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Executing an Effective Student Massage Clinic

Q & A With 2010 National Convention Teachers Presenters Peter Szucs and Kathleen Paholsky

At the AMTA 2010 National Convention, educators Peter Szucs and Kathleen Paholsky conducted an open forum on the topic of creating and managing a student massage clinic. Read on for their tips on how you can successfully design and operate a student clinic at your school.

What are some of the key considerations instructors should consider before they begin to design a student clinic as part of their curriculum? 

Designing clinic curriculum for a massage program should follow the same principles as designing curriculum for a lecture or lab-based class. Instructors should begin by crafting the “learning objectives” for the clinic--that is, what should the students know and be able to do when they have completed the clinic experience? Learning objectives should also match the mission of the school or program. For example, if your program focuses on wellness or spa modalities, then your clinic should have a similar focus and related learning objectives.

Learning objectives also need to take into account the licensing or certification requirements that a graduate will need in order to practice in the state where the program is located.  It’s a good idea to look at nationally recognized requirements and make sure that your clinic is providing students with the right experiences to meet these regulations.

Finally, all of the learning objectives need to be measureable—there must be a way to test or observe a student’s competence in each objective.

To summarize, when writing curriculum for your clinic, ask yourself the following questions:

  • What will the students need to know in order to practice massage in your state? 

  • Based on these requirements, what should be taught or practiced in the clinics?

  • How can we create activities and projects that allow the students to gain practical experience? 

  • How will we know if they are learning what we ask of them?

Another consideration is the clientele of the clinic. Along with having a well-designed course, it’s important to identify who the clients will be. Will the clients need to meet certain criteria?  Are there age limits, health, disease or medication restrictions? Should there be a pre-screening process? 

In addition to criteria for clients, you should also have criteria for the students working at your clinic. What level of experience and training should the students participating in the clinic hold? To ensure safety and accuracy, how intensive will the supervision be?

Still, another issue to be addressed is your budget for the clinic. Does your school or institution plan to use the clinic's income to cover expenses only? Is the clinic viewed as a source of revenue?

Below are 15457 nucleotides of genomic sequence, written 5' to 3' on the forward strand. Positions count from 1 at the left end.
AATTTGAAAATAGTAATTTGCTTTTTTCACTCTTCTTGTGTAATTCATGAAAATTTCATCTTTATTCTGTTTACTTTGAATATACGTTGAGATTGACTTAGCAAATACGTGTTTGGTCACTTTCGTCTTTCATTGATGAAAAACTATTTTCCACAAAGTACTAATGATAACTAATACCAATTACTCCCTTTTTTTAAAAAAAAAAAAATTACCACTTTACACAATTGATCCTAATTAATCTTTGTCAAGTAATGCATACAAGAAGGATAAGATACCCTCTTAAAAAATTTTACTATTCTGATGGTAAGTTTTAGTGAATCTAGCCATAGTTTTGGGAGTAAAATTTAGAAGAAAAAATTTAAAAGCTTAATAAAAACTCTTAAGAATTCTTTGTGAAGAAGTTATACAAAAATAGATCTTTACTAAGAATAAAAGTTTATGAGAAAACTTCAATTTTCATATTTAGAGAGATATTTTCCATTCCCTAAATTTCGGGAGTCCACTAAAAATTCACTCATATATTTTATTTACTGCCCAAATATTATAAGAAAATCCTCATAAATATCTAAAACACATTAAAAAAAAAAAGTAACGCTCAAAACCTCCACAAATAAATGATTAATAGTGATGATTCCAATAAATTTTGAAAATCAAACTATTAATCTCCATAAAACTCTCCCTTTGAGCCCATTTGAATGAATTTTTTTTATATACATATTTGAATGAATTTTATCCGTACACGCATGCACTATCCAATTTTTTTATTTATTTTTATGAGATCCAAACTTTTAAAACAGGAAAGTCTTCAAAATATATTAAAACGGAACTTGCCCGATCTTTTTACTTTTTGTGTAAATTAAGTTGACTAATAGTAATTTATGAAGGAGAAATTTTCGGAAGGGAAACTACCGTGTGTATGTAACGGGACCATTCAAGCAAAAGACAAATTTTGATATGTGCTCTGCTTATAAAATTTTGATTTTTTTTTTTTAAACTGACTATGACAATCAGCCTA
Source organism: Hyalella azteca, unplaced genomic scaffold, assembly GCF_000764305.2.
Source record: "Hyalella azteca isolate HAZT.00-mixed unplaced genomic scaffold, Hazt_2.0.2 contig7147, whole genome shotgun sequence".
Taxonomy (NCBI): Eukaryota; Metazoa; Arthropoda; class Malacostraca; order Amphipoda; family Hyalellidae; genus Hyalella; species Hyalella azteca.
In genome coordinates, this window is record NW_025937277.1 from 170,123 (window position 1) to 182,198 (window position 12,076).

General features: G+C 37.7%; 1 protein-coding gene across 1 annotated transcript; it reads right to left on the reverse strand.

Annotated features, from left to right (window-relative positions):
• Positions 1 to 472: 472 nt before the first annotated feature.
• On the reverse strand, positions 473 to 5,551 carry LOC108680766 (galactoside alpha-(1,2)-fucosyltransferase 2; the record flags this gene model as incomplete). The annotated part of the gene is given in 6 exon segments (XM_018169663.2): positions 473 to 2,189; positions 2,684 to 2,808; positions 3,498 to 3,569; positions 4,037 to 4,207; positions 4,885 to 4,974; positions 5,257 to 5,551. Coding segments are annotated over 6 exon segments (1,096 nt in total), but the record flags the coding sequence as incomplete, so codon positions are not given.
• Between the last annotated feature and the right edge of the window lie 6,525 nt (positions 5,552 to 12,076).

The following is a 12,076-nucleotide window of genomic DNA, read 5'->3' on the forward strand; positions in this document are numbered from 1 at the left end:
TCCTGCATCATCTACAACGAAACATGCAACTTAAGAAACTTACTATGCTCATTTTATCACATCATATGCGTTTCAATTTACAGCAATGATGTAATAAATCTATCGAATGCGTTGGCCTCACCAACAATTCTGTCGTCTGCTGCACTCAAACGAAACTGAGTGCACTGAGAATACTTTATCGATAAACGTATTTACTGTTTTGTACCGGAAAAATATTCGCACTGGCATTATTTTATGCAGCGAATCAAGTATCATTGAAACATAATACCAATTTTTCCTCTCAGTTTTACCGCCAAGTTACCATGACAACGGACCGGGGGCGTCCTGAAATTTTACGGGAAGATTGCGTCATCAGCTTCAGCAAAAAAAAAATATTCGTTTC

In your experience, what are some of the biggest challenges instructors face in creating an informative and engaging learning experience?

Some of the biggest challenges are planning for the unexpected. These include therapist illness or absence, client scheduling difficulties, client health conditions, and what to do with down time. Careful planning for the "what-if's" can enhance the learning experience for all.

With recent changes in massage therapy education, how do you know that your clinics are preparing students to practice in real-world settings?

Regularly interacting with massage school graduates and employers is a great place to start. They have the most current information about the skills required, as well as new challenges massage therapists are facing in the workplace. An active advisory committee or board can also provide insight. Finally, meeting with other educators and therapists at conventions or conferences and reading the AMTA School Advantage newsletter for networking opportunities will also provide you with current data.

How do you see massage therapy clinics changing as massage therapy education evolves? How can instructors prepare for these changes?

Massage education requirements are slowly beginning to become more standardized across the profession. As this occurs, it is likely that there will be more standardized clinic requirements developed, too. The number of hours a student must spend doing hands-on clinic time, as well as the range of skills and abilities expected of the student, will also evolve as new standards come into play. Instructors and clinic managers should compare their clinics with other massage programs across the country as well. 

Peter Szucs, MAW, NCTMB, LMT has been a massage therapy practitioner, instructor and administrator for 10 years.  He received his massage training at the Health Enrichment Center in Lapeer, MI, finished a BAS in Therapeutic Massage from Siena Heights University in Adrian, MI and recently completed a Master’s degree in Wellness from Chatham University in Pittsburgh, PA.   Peter is the Director of the Massage Therapy Program at the University of Western States, in Portland, Oregon.

Kathleen Paholsky has combined the rigors of academia with the discipline of major hospital protocols as an instructor and coordinator of the massage therapy program at Schoolcraft College and a Craniosacral Therapist  in the Integrative Medicine Department at Beaumont Hospital, Troy and Royal Oak, Michigan. A long-time proponent of blending bodywork therapies with Western medical procedures, Kathleen also integrates the adjunct components of massage therapy with online teaching at Schoolcraft where she is also on the Online Instruction Committee. She holds a BA in liberal arts from University of Detroit, an MS in nutrition and natural health sciences and a PhD in homeopathic philosophy from the Institute of Natural Health Sciences. She is certified in Visionary Cranial Sacral Work by the Milne Institute.

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